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By Fred Dickey

Aug. 12, 2013

Imagine you have devoted your life’s work to something of value to both nature and humanity, and that also has beauty that inspires poem and song.

Then, that something is taken from your view but remains tantalizingly close. It’s all around you, but just out of sight. If you can imagine that, then you can understand the torn life of Claude Edwards.

Edwards, 59, is an ornithologist, a bird expert. He can describe their habits, their songs and their plumage. But describing is as far as he can go. That’s because he’s on the doorstep of blindness. The beauty of birds can be yours, but no longer his, except in his memory. His angst is Beethoven’s deafness redux.

Edwards lives in a Normal Heights bungalow with his domestic partner of 18 years, Michael Klein, who is also a naturalist. For decades, Edwards was a leader in San Diego birding circles. He was one of the main go-to people about birds living here or traveling through. The Audubon Society and Sierra Club counted him as a fixture. For years he led bird walks at the Cabrillo Monument and has taught classes on “birding by ear.”

He would guide bird-watching, do bird counts (like census taking) and often employ what other birders admire as his unique ability to recognize birds by their sounds.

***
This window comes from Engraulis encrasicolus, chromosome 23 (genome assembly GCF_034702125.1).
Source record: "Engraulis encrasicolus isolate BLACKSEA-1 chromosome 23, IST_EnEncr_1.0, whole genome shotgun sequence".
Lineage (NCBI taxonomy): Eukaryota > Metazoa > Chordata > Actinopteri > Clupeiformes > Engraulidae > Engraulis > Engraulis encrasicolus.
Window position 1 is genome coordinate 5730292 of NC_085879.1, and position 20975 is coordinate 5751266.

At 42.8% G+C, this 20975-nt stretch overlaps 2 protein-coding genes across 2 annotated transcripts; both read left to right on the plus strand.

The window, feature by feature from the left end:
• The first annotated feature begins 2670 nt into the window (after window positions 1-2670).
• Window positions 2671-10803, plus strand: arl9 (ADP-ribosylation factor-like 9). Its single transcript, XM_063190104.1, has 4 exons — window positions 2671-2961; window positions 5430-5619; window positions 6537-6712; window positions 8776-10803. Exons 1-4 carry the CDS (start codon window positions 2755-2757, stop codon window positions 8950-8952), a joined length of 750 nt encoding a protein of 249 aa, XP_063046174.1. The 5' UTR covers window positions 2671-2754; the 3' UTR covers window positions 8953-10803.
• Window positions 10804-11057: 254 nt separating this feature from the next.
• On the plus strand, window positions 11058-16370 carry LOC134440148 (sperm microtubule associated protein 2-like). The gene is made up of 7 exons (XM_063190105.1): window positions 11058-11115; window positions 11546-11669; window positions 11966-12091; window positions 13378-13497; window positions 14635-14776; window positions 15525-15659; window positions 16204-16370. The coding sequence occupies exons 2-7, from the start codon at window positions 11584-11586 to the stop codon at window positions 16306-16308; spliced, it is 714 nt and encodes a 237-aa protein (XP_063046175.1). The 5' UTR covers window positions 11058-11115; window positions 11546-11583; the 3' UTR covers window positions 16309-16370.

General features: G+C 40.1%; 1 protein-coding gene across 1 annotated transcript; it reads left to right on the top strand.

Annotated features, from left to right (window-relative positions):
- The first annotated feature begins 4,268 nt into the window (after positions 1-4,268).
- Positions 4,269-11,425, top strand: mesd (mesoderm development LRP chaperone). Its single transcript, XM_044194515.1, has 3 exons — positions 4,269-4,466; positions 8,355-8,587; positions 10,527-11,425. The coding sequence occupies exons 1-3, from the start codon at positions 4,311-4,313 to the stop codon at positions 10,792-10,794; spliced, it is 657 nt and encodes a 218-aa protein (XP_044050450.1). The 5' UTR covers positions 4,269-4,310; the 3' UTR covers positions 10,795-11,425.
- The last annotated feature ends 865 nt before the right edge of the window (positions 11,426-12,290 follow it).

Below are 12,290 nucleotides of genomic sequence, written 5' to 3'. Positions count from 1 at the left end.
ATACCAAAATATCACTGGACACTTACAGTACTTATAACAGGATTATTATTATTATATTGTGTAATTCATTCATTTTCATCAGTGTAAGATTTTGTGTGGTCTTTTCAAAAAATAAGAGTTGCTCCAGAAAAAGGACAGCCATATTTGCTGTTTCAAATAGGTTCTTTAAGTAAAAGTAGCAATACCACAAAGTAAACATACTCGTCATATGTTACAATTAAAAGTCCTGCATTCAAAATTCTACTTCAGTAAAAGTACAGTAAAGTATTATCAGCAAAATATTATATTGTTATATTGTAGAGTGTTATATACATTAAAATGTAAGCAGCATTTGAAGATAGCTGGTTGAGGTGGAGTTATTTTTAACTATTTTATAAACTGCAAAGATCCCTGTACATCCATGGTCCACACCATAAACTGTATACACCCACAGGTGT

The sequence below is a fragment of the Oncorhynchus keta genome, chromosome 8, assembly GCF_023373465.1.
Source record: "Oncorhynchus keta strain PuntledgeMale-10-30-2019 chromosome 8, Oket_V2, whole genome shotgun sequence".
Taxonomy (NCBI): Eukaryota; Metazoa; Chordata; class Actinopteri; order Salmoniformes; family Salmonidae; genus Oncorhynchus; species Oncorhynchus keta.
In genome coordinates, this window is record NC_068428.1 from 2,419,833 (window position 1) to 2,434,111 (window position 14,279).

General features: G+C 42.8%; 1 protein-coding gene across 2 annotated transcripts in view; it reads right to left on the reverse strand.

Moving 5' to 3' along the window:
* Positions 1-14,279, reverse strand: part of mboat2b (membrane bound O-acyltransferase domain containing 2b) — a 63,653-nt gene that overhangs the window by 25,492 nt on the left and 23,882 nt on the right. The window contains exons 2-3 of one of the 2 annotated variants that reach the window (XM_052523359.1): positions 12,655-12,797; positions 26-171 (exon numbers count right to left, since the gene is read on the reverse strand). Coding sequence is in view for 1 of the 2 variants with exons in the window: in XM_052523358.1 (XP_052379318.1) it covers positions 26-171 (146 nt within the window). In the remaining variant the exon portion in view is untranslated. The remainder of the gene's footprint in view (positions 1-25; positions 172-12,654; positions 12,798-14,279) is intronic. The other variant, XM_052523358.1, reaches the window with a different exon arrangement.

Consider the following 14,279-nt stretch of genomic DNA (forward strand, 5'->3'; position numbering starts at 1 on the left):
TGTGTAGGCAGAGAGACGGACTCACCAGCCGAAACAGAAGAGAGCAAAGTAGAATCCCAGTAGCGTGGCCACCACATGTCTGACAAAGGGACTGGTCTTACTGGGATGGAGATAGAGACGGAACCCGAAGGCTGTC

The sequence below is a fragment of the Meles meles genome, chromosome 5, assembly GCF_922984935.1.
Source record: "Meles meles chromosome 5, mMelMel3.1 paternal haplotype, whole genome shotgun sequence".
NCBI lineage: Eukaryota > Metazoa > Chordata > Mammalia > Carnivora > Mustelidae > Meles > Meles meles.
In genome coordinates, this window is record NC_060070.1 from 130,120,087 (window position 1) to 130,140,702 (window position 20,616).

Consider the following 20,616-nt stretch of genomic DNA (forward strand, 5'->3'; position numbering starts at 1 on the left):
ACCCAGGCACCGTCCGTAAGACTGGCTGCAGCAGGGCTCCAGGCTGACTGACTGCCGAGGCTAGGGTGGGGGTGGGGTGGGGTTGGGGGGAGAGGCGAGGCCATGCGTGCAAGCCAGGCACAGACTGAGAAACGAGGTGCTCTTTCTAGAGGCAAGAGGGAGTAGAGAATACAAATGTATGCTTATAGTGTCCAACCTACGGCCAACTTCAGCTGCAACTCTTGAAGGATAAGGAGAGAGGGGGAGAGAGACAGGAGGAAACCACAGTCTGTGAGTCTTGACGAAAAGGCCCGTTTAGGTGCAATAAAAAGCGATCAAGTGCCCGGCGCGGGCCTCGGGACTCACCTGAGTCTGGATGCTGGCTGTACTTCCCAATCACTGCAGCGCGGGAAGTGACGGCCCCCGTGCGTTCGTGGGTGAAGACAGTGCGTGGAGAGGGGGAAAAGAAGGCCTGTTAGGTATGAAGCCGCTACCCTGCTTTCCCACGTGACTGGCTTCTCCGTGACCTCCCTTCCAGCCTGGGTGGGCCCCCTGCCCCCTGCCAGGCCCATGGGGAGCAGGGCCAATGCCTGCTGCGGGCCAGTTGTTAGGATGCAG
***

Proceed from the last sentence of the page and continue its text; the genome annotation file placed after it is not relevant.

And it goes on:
He made his living, or much of it, by surveying land set aside for development to ascertain what of the natural landscape should be preserved. You can imagine, not many developers sent him greeting cards.

Then in December 2010, the light grew too dim. Edwards was compelled to stop driving as his vision deteriorated to 20 percent. Glaucoma, an incurable, progressive disease, made good on its threat. Today, it has worsened with its angry creeping. Edwards’ existence has not only grown darker, but lonelier. He expects to one day be using a red-tipped cane.

With apologies to Dylan Thomas, Edwards clearly has silently raged against the dying of the light. “No longer” has become a refrain.

“Birding was my identity. I went through a lot of sadness and loss because I was no longer the person I had been. I’m no longer the same person chasing rare-bird alerts and going all over the county and sharing what I saw. I’m no longer part of the birding community; I kind of characterized it as ‘out of sight, out of mind.’ Since I’m no longer active in the midst of my former birding colleagues, they don’t think about me.

“I haven’t had a phone call or an email from anybody in my birding experience since day one. Thirty years of being in the birding community, through all those activities ...”

You have some anger, some disappointment.

“Disappointment, that’s normal. That came with losing my sight. I had to change how I see myself, what is important to me. I resent that the change happened, but there’s nobody to fault.”

To further squeeze his heart, San Diego County is a birder’s paradise. Edwards says it is believed to have the largest list of birds of any county in the U.S., slightly more than 500 species.

Today, he can stand on a sidewalk and hear a hummingbird or identify the call of a yellow warbler. He can even mimic the cry of a spotted owl and have it return his call. The owl can see him, but not he the owl.

If he goes into rough terrain, he can’t distinguish slopes. That means he needs the help of a companion, but with a few loyal exceptions, finding those has been a problem.